“He’s extremely tough, way more experienced than me,” Vieira said of his opponent. “No matter who I fight, I have to believe in my game, in what I’ll do. I try not to think too much of what he’s good at, in what he does, or you’ll choke and not let your game flow. I don’t think he’ll go to the ground with me, but I’ll be prepared for any situation.”

The 29-year-old middleweight is as confident as ever going into his UFC debut. Yet, he won’t disguise the fact that even the best have doubts.

“When I stop and envision the fight I imagine everything,” Vieira said. “I imagine myself winning, I imagine myself losing, getting submitted, getting knocked out, or knocking him out, submitting him. It’s a mix of negative and positive thoughts that is fucking hard to control. Whoever says they only imagine themselves winning is a liar. ‘Oh, think positive and everything will be alright’. No, that’s not how things work.”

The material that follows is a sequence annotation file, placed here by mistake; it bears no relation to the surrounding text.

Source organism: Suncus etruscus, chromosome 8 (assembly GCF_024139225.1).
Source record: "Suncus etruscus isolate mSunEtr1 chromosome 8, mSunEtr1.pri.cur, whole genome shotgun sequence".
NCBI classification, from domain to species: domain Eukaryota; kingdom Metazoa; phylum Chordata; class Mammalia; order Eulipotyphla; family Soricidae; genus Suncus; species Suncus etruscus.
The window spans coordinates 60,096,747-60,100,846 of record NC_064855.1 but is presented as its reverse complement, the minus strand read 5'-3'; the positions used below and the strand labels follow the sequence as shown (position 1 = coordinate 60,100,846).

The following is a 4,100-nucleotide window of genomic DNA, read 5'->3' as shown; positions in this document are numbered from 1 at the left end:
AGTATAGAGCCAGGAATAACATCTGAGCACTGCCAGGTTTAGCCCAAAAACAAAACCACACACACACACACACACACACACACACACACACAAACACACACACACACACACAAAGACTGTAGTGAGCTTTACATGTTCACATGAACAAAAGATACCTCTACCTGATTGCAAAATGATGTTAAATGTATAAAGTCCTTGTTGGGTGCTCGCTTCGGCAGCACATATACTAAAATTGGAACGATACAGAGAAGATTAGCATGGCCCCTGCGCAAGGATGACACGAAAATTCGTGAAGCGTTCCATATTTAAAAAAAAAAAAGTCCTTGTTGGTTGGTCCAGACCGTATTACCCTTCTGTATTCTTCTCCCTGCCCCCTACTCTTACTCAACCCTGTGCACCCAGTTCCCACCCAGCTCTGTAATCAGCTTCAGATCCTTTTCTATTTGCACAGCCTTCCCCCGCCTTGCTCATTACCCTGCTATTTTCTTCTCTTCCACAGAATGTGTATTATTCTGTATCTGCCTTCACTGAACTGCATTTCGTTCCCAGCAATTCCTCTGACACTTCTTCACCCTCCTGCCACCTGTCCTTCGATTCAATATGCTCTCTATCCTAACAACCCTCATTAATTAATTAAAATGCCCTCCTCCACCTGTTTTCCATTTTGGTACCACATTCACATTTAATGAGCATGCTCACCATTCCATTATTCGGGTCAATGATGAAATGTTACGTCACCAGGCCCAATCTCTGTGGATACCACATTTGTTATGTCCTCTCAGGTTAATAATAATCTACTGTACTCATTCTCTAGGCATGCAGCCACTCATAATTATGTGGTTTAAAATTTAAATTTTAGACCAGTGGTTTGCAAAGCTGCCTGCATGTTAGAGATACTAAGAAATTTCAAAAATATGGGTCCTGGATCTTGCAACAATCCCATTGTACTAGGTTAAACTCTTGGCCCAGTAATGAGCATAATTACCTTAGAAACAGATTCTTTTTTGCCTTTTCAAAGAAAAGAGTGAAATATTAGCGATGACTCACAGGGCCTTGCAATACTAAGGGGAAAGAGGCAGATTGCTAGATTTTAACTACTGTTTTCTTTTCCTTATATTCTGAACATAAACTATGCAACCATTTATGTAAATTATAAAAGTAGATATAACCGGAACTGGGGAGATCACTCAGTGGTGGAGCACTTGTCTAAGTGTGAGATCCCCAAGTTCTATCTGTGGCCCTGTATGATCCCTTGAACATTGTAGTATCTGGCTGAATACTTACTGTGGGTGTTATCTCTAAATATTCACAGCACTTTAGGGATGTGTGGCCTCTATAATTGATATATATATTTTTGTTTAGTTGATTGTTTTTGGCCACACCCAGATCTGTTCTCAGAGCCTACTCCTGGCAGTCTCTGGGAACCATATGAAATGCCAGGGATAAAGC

“The same thing always happened in jiu-jitsu, I never was 100 percent certain I would win,” he continued. “I always thought someone could beat me. I would do my best and hope that my best would be enough to come out victorious, of course, and it’s the same thing in MMA. But it’s complicated. Every time I go to sleep I have to clear my head to sleep well, otherwise I stay up for an hour thinking about this shit and won’t sleep.”